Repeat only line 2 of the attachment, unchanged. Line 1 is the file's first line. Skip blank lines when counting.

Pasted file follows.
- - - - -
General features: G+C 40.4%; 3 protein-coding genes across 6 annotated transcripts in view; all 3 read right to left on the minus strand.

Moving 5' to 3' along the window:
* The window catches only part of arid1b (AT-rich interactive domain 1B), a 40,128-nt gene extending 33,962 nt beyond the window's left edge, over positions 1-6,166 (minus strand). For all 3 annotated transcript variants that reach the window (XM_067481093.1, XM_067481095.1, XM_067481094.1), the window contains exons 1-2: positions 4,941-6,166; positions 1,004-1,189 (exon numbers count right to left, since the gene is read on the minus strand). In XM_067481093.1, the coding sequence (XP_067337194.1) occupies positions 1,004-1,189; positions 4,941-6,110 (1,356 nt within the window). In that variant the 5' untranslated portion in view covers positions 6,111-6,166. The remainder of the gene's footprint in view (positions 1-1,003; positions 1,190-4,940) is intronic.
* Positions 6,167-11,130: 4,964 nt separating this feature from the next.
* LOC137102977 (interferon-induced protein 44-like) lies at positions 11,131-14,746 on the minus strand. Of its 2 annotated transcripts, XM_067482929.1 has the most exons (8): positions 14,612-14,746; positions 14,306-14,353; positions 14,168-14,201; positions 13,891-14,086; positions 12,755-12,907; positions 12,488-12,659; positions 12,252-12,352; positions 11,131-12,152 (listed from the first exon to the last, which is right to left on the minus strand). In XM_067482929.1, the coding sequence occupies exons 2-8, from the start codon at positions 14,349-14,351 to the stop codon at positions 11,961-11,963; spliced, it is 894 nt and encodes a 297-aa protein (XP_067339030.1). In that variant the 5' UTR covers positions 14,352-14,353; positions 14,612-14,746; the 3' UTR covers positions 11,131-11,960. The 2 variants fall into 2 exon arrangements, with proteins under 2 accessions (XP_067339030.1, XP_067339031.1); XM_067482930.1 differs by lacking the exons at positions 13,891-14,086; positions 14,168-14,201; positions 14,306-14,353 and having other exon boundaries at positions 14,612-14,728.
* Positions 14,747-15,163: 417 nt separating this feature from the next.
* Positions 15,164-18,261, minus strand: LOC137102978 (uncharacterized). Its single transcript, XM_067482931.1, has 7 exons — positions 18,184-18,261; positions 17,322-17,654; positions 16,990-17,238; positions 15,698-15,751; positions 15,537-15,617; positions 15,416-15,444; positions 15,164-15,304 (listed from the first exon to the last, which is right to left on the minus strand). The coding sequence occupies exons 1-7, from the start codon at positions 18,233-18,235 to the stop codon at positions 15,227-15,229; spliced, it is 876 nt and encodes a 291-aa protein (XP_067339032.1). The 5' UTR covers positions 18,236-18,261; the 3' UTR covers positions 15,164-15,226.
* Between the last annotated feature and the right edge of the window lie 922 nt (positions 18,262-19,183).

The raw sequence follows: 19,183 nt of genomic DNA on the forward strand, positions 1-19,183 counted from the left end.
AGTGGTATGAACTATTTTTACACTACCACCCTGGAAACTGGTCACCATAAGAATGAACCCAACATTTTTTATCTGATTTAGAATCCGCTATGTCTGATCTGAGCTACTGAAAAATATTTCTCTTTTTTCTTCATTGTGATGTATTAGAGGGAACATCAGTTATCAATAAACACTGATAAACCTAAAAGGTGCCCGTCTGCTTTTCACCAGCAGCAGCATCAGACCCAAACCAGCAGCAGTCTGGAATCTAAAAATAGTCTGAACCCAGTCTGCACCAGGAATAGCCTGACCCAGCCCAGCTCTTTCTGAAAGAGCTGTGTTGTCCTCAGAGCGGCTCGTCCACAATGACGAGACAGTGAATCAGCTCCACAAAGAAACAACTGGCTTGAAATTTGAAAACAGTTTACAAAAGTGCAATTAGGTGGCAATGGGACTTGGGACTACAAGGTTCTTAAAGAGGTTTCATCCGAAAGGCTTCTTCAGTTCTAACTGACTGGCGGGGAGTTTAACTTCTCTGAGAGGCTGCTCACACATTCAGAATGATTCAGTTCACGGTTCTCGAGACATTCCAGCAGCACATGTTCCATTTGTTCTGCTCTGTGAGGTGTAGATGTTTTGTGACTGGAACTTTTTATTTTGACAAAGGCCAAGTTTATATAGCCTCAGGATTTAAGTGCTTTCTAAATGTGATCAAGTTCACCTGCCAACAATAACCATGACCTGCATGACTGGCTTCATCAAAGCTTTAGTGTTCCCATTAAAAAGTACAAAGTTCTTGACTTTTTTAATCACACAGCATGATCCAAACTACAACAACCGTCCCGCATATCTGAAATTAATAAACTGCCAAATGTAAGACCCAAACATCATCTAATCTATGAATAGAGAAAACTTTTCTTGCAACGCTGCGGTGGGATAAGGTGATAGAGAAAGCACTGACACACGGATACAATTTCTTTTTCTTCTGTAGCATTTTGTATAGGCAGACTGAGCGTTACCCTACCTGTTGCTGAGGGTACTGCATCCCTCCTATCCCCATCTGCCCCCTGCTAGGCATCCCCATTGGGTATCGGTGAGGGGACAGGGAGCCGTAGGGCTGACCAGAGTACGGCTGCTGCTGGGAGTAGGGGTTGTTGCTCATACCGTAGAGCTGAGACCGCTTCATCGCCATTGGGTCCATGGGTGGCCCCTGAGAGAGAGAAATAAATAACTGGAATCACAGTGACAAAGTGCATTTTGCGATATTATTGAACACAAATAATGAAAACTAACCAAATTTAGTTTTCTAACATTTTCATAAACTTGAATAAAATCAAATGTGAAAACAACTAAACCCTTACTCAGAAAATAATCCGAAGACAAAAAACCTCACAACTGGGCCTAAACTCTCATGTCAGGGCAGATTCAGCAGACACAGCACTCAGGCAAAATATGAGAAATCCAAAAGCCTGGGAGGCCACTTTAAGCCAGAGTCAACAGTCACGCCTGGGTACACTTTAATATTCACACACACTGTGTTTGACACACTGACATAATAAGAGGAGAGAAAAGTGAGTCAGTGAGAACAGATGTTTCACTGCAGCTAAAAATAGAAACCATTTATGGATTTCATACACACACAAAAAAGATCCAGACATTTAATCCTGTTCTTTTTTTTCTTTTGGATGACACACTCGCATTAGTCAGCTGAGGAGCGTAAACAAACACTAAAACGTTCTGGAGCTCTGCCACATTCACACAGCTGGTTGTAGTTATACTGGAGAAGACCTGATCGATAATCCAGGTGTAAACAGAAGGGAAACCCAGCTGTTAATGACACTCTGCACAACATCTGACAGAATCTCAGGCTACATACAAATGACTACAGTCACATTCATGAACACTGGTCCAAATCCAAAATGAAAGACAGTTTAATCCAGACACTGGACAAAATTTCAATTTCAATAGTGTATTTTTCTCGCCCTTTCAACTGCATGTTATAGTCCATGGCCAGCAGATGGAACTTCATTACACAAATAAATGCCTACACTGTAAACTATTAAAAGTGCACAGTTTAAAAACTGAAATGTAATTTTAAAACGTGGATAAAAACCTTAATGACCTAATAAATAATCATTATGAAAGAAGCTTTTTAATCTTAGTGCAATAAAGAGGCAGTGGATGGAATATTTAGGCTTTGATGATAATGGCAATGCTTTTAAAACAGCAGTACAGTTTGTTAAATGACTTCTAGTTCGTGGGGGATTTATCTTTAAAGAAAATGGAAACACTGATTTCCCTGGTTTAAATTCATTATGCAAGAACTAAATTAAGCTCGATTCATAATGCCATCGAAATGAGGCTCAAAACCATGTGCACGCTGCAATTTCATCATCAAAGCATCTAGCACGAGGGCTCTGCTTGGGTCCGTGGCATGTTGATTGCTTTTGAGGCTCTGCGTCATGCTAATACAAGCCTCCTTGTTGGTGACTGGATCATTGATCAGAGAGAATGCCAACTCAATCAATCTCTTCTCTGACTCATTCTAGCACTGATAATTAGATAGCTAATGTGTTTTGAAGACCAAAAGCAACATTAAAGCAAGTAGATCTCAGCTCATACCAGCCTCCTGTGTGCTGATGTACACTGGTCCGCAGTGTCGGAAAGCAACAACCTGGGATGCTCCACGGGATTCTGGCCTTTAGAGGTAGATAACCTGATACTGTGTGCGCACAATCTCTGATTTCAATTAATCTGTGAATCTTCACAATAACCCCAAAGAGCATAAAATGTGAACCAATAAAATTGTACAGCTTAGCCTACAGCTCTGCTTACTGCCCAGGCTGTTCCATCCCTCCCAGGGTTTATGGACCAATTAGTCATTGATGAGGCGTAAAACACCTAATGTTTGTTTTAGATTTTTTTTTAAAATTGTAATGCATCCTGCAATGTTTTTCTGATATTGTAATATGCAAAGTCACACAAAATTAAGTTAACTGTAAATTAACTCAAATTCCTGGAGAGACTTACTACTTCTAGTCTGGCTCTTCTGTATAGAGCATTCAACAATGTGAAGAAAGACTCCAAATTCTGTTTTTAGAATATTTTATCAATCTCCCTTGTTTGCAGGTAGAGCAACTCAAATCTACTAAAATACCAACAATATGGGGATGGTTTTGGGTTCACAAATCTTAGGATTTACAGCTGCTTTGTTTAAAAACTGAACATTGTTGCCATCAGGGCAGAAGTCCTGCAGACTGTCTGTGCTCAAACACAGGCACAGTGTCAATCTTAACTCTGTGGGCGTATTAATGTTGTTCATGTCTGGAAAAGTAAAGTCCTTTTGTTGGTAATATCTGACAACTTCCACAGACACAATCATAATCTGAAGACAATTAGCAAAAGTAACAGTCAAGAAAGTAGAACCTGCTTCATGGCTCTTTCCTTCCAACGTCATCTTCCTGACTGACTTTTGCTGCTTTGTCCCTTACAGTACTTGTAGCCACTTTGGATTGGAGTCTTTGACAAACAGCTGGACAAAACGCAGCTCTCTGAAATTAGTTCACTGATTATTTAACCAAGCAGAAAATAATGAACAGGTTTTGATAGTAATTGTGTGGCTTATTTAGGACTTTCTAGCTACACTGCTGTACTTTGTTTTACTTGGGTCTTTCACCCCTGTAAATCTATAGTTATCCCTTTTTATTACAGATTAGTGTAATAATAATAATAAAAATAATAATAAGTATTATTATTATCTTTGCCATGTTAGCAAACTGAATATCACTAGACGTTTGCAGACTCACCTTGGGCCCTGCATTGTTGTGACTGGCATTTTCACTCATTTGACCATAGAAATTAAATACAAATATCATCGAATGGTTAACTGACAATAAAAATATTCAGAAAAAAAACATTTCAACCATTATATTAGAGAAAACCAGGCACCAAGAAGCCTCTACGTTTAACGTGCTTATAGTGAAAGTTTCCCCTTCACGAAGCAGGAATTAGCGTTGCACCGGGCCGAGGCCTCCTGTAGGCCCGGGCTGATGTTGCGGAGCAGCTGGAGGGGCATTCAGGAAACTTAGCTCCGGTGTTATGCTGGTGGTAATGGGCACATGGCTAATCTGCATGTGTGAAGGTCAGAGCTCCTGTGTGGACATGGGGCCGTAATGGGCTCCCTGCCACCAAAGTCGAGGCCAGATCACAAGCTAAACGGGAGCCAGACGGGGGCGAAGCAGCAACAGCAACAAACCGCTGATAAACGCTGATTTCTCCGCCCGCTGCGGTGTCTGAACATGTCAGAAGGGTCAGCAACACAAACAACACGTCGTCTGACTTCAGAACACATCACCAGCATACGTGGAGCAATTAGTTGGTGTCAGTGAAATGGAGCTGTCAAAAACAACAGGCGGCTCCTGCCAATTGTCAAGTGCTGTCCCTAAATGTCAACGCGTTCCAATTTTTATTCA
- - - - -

Moving 5' to 3' along the window: